The Fresh Loaf

News & Information for Amateur Bakers and Artisan Bread Enthusiasts

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  I baked these rolls using a recipe from a book published in 1918 and meant to help in the conservation of wheat flour. It has many interesting recipes using other grains such as corn, buckwheat, etc. and the recipes that I tried all turned out beautifully. These rolls contain a minimal amount of sugar and butter and taste great.I made them for bread baking day #12.

 

Ingredients

1/2 cup scalded  milk

1 egg, well beaten

2 tbsp sugar

2 tbsp melted butter

1/4 tsp fine sea salt

zest of 1 (organic) lemon

1/2 cup (60 g)  corn flour (I used Bob’s Red Mill brand)

1 tsp active dry yeast dissolved in 2 tbsp warm water

3/4 cup to 1-1/2  (105g to 210 g) cups bread flour (or as needed) (I used King Arthur bread flour)

Pour the scalded milk over the sugar and salt, mix well and set aside to cool. Once the milk mixture is lukewarm add 3/4 cup of bread flour and the dissolved yeast. Mix vigorously and let the sponge ferment,covered, until doubled.

When the sponge is light add the melted butter, egg, grated lemon rind and corn flour. Mix well at low speed then add just enough bread flour to make a dough that is very soft but well developed and just slightly tacky.  Do not add too much flour or the rolls will turn out dry and heavy.

Lightly grease a bowl and place the dough to rise, covered, until doubled in bulk.

Preheat the oven to 375°F.

Gently transfer the risen dough onto a lightly greased surface and divide it in 12 equal pieces. Shape each into small round rolls (the dough is too soft to keep well any other shape more complex than rounds or ovals). Place each roll onto a rimless baking sheet and lightly brush with milk.

Let the rolls rise, covered, until doubled. Brush again with milk then with sharp kitchen scissors cut a decorative pattern on each roll.

Bake for about 20 minutes until nice and golden.

These rolls are great to eat either warm or cold. They can also be split and toasted to have with jam or marmalade, and can be frozen once cooled.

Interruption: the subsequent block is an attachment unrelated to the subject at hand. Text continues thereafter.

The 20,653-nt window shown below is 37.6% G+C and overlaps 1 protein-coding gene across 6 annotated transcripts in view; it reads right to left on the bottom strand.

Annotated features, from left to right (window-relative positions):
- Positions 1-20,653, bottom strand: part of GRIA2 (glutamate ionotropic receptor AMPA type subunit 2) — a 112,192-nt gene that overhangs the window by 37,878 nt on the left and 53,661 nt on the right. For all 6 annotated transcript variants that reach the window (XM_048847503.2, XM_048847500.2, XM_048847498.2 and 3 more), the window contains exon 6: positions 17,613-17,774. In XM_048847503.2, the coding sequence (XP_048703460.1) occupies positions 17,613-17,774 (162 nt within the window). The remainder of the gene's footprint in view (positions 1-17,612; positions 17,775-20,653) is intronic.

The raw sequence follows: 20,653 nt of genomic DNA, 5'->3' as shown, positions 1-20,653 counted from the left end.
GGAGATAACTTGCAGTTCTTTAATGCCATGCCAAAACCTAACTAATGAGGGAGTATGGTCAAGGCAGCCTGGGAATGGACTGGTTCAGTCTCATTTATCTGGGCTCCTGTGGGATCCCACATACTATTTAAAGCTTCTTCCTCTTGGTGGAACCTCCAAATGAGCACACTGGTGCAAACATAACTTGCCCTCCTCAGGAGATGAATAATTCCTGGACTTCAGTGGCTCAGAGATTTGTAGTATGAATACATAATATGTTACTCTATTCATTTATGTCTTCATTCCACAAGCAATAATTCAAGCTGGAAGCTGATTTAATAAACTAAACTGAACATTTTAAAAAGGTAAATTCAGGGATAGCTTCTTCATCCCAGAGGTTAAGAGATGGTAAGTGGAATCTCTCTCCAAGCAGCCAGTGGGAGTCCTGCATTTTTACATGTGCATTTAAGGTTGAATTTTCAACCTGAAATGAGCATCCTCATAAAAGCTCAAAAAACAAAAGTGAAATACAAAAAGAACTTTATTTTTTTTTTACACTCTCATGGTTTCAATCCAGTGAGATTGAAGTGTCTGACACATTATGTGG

http://bakinghistory.wordpress.com/2008/08/01/corn-flour-rolls-bbd-12-small-breads/

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Potato-rye flatbread with onions

 

my entry for bbd #7 hosted this time by Cascabel of Chili und Ciabatta and initiated by Zorra. Cascabel proposed a great theme: flatbreads.

Ingredients

2 cups (275 g) (Yukon Gold) potatoes, peeled and diced

2 tbsp (18 g) kosher salt

2 tbsp (15 g) yellow cornmeal (whole grain, stone ground)

1 cup (102 g) dark rye flour

3 cups (400 g) bread flour (King Arthur brand) or as needed

1/2 tbsp (6 g) sugar

1 tsp (4 g) active dry yeast dissolved in 2 tbsp (30 ml) warm water

2 tbsp (30 g) unsalted butter

Topping

1 onion, sliced paper-thin

1-2 tbsp (15-30 g) butter

Cook the potatoes in boiling water until tender. Strain and reserve cooking water. Mash the potatoes and place them in the bowl of a stand mixer. Measure 1-1/2 cups of the potato water (add extra water if necessary to have 1-1/2 cups) place in a saucepan and mix with the salt and cornmeal. Bring to a boil, then take off the heat and add the butter, stirring until it is melted. Pour the mixture on the mashed potatoes and mix briefly. Let cool.

Once the potato mixture is cold, add the flours and then the yeast dissolved in 2 tbsp (30 ml) warm water. Knead until the dough develops, about 7 minutes at low speed. The dough will be tacky, if too sticky and wet you may need to add a little more bread flour. Don’t add too much, the dough should be tacky because of the rye and potatoes.

Place the dough in a buttered bowl, cover and let it rise—preferably overnight in a cool place. The refrigerator might be fine, but a room with a temperature of 50°F (10°C ), such as a basement, is best.

Preheat the oven to 450°F (230°C), place a rack in the middle slot.